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I am trying to implement this protocol (http://developer.valvesoftware.com/wiki/Source_RCON_Protocol) from a C# NET application. The part applicable there to the code I am implementing is under heading "Receiving". However, I am not positive I have the byte sizes correct when constructing the packet.

Here is my function to construct a packet...

    private static byte[] ConstructPacket(int request_id, int cmdtype, string cmd)
    {
        MemoryStream stream = new MemoryStream();
        using (BinaryWriter writer = new BinaryWriter(stream))
        {
            byte[] cmdBytes = ConvertStringToByteArray(cmd);
            int packetSize = 12 + cmdBytes.Length;

            // Packet Contents
            writer.Write((int)packetSize); // Byte size of Packet not including This
            writer.Write((int)request_id);  // 4 Bytes
            writer.Write((int)cmdtype);     // 4 Bytes
            writer.Write(cmdBytes);         // 8 Bytes ??

            // NULL String 1
            writer.Write((byte)0x00);
            writer.Write((byte)0x00);

            // NULL String 2
            writer.Write((byte)0x00);
            writer.Write((byte)0x00);

            // Memory Stream to Byte Array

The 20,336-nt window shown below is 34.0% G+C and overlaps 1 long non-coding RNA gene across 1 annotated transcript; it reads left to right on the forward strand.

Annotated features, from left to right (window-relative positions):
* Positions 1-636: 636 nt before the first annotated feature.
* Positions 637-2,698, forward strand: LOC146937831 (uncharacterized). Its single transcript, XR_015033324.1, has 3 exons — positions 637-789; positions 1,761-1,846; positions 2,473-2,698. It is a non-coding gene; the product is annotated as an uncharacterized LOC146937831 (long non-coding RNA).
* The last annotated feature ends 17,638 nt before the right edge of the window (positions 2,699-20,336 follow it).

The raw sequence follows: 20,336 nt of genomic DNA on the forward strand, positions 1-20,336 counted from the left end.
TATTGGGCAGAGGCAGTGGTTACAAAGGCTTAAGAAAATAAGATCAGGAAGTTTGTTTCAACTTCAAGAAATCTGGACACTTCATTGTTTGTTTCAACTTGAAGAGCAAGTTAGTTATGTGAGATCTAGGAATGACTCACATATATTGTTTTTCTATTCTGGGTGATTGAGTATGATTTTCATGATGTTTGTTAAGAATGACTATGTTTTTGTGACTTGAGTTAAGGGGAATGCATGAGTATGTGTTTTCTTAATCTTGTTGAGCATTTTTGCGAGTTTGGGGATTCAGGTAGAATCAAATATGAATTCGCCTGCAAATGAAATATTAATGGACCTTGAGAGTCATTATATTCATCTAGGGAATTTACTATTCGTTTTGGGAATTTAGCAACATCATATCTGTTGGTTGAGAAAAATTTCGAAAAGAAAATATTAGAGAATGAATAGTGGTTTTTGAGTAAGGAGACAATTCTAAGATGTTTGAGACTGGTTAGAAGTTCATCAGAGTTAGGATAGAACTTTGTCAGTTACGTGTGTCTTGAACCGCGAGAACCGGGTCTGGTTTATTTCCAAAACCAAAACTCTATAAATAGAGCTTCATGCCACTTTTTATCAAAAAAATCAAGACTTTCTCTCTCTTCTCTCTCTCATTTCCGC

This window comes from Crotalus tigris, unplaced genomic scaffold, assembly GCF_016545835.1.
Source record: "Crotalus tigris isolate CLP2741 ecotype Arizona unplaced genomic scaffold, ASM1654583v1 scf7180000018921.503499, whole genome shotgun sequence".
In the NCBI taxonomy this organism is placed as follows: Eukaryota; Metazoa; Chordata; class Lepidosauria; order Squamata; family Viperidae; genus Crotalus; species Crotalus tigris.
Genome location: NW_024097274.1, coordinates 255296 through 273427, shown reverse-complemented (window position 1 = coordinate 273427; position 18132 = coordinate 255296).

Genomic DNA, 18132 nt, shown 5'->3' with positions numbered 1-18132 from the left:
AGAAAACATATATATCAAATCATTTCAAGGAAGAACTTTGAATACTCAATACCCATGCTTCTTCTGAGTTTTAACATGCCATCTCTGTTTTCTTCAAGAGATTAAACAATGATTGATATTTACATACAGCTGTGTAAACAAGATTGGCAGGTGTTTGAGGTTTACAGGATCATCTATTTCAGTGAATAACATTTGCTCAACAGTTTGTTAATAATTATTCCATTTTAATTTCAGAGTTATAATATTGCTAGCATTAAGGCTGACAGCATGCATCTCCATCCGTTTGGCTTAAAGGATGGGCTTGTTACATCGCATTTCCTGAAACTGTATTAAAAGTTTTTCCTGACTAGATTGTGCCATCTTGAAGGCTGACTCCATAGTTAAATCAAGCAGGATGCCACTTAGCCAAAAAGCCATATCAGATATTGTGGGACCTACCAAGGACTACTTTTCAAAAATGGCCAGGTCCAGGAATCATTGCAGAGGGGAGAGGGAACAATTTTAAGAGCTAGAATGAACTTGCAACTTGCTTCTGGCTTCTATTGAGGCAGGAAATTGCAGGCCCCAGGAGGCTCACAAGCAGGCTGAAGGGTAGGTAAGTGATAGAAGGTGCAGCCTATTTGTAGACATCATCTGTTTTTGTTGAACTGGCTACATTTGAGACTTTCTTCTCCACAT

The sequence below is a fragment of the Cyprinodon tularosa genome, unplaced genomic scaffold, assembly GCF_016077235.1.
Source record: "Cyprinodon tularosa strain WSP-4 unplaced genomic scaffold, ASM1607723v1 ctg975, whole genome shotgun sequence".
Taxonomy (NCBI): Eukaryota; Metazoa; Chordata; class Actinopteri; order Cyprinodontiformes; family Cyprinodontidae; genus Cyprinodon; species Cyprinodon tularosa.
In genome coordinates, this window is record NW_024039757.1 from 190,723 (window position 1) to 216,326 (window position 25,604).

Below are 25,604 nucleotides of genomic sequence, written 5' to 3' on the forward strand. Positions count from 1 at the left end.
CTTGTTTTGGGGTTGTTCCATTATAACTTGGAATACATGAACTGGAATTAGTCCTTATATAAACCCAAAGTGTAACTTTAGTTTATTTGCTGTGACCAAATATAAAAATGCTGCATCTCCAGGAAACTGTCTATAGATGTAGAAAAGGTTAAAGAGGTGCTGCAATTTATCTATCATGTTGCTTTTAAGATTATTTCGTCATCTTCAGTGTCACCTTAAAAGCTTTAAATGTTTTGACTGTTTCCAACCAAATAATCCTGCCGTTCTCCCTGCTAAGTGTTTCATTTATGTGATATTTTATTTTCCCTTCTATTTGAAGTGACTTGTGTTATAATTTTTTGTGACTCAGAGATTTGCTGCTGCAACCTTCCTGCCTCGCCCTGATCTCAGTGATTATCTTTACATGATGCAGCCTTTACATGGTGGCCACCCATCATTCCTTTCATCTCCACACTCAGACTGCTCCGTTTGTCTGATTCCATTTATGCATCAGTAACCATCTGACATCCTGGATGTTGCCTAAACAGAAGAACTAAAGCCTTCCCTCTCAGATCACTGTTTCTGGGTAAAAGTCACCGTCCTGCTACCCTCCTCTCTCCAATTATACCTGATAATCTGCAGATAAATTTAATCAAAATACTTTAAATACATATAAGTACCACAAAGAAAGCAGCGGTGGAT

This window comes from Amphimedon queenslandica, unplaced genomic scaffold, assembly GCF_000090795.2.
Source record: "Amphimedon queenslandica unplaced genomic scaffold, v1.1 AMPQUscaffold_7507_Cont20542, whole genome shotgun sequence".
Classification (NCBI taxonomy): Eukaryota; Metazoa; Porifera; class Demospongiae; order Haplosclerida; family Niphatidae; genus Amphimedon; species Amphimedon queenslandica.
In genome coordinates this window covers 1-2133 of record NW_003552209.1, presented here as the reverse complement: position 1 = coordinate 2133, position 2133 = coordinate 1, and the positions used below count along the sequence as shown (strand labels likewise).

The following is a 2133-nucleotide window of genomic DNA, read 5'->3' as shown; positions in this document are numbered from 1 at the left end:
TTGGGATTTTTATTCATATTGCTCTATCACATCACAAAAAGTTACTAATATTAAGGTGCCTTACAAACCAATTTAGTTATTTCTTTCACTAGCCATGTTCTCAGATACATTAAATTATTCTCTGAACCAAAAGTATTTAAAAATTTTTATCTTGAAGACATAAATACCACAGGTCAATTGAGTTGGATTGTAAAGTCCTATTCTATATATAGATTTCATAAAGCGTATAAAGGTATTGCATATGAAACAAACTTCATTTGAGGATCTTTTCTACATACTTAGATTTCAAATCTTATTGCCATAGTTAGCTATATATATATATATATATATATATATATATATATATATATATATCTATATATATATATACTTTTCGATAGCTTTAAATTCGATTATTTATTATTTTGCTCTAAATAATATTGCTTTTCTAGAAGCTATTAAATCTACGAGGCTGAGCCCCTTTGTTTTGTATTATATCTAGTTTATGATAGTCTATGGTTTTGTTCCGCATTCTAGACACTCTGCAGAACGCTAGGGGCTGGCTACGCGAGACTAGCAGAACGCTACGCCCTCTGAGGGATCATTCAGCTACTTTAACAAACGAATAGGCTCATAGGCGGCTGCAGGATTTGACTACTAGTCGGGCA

byte[] buffer = stream.ToArray();

            return buffer;
        }
    }

According to the Protocol specifications, packetSize is the byte size of the packet not including itself.

The first 2 (int) would make it 8 bytes... The "cmdBytes", which in this paticular instance is "testpass" would be 8 bytes I believe... Then the final 2 null delimited strings (If I set these up right) would be 4 bytes.

So by my calculations, the packet should be 20 bytes big, but it doesn't seem to be working properly. Are the values I am thinking these should all be correct and am I setting the NULL delmited strings properly for C# .NET?

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2 Answers 2

You write two zeros too many. Pretty easy to see in the examples, they all end with two zeros, not four.

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What do you mean? Like this? // NULL String 1 writer.Write((byte)0); writer.Write((byte)0); –  Michael Pfiffer Jun 23 '11 at 4:09

You should probably call writer.Flush() after the last writer.Write(). Otherwise you run the risk of disposing the writer before it's finished writing everything to the stream.

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